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Baalbek

September 13, 1867, Sam and companions broke camp at Temnin el Foka and rode to Baalbek, then turned south and rode to Sirghaya.
Mark Twain Project: Quaker City Itinerary

Ian Strathcarron wonders why Baalbek (Baalbec) was included in the Quaker City Excursion tour as it was not a Christian site but was the Roman Empire's "most sacred site of pagan worship". But then Twain did not know it was Roman and could not imagine how it could have been built by mere humans. "The Temples of Jupiter and Bacchus are still standing, just about, and the one to Venus still has its substructure in place. The Temple to Mercury, built on an adjacent hill, has all but disappeared. Later local gods were incorporated into the worship there."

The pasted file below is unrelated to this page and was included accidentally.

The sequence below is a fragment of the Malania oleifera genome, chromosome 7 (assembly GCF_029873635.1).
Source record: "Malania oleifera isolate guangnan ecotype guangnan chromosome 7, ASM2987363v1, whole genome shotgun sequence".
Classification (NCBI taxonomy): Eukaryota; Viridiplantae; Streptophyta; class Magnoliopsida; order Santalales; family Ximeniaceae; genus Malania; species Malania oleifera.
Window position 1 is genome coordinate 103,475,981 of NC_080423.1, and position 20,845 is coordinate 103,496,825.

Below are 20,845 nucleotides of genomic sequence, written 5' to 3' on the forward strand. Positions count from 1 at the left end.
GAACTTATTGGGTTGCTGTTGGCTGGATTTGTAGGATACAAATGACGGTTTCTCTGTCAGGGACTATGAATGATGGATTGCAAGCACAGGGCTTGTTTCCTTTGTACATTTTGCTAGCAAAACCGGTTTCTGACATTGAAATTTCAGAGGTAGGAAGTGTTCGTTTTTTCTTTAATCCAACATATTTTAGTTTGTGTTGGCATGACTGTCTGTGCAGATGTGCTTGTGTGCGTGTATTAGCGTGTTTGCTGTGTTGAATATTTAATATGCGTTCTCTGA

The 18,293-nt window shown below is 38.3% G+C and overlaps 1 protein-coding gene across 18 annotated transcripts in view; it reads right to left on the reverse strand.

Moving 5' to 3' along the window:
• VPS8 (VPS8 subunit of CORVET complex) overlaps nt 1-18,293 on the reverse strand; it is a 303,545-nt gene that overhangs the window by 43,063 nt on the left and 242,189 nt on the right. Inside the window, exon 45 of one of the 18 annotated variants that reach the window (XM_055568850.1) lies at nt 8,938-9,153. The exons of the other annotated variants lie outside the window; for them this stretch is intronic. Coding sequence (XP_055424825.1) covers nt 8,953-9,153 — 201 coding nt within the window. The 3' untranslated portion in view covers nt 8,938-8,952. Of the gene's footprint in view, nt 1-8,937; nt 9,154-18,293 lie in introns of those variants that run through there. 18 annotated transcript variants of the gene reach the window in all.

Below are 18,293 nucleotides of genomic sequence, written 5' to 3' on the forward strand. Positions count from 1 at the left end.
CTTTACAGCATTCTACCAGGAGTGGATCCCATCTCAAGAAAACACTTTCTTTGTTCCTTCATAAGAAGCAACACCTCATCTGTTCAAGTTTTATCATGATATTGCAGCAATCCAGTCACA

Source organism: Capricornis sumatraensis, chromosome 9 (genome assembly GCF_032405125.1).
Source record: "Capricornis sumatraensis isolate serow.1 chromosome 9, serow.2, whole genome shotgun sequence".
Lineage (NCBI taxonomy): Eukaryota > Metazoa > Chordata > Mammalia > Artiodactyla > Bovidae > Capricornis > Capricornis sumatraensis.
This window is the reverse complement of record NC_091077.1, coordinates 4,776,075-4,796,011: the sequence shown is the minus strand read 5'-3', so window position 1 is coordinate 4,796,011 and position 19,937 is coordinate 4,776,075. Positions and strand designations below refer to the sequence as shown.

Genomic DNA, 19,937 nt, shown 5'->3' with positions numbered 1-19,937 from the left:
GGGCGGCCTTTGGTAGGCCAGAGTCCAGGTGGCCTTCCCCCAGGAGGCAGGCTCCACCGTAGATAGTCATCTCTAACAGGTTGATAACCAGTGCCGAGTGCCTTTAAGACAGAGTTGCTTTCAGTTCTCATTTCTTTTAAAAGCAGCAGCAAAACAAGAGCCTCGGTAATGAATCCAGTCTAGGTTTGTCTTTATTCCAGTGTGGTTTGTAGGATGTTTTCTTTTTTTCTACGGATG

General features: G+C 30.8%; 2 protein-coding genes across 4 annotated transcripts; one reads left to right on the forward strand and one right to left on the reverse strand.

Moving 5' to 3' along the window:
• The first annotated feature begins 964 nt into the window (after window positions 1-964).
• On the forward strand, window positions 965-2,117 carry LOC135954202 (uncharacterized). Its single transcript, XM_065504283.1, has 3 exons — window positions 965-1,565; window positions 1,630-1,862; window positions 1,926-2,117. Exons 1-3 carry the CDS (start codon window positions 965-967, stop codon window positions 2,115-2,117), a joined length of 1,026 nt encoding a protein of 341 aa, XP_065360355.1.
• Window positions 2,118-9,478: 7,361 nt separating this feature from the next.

Strathcarron goes on to remark that 30 years after Twain's visit "Kaiser Wilhelm II visited the site and, like everyone before and since, was overwhelmed by the scale of the endeavor. He bought permission from the Ottoman Sultanate to excavate the site, a task since taken over by teams from France as a part of the spoils of the First World War."

According to Strathcarron, the site has been used for worship since 9000 BC, Alexander the Great passed through in the mid 330s BC and the Greco-Roman construction began. Two hundred years later Pompey ordered the greatest amount of building on the site. "The temples took 120 years to build and were only finished when Nero was emperor, in around 60 AD."

He also notes that what Twain called The Temple of the Sun is now known as the Grand Court and what he called the Temple of Jupiter is now know as the Temple of Bacchus.

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